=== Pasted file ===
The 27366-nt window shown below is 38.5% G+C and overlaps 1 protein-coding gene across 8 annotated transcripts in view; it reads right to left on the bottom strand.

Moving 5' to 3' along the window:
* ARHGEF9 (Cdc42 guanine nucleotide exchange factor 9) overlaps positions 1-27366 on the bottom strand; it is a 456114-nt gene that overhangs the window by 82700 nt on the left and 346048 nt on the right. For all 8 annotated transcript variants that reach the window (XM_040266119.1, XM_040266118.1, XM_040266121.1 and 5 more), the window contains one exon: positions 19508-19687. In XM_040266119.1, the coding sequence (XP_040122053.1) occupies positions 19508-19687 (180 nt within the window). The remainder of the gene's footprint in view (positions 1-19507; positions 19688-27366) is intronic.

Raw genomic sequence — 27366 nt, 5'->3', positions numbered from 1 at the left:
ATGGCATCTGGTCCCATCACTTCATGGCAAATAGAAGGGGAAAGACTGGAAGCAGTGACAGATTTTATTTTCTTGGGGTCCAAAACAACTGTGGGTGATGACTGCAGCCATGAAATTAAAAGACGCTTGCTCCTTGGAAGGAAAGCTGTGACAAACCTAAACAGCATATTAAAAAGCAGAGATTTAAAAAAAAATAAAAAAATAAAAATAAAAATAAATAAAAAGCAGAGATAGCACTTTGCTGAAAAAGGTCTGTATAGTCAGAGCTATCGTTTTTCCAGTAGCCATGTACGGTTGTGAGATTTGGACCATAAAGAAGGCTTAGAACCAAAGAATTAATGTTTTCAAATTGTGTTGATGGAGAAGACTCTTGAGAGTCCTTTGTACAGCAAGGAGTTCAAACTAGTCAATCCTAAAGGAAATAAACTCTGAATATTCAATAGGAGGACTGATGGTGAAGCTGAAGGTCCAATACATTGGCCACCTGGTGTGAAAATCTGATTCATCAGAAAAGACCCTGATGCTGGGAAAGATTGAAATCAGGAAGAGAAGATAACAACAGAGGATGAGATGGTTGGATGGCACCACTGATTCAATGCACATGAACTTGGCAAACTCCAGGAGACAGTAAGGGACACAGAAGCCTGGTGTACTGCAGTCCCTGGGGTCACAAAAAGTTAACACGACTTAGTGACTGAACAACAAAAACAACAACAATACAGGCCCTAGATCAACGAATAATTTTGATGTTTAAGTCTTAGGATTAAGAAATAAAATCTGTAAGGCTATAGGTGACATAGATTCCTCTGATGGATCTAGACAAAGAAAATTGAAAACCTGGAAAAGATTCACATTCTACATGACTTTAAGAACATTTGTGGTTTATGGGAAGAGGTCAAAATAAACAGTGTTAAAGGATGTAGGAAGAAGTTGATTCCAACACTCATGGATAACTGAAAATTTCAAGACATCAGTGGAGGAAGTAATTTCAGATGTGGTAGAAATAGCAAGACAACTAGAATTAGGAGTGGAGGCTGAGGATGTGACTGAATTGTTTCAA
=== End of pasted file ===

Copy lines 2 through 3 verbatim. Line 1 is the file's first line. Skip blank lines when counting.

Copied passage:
Moving 5' to 3' along the window:
* ARHGEF9 (Cdc42 guanine nucleotide exchange factor 9) overlaps positions 1-27366 on the bottom strand; it is a 456114-nt gene that overhangs the window by 82700 nt on the left and 346048 nt on the right. For all 8 annotated transcript variants that reach the window (XM_040266119.1, XM_040266118.1, XM_040266121.1 and 5 more), the window contains one exon: positions 19508-19687. In XM_040266119.1, the coding sequence (XP_040122053.1) occupies positions 19508-19687 (180 nt within the window). The remainder of the gene's footprint in view (positions 1-19507; positions 19688-27366) is intronic.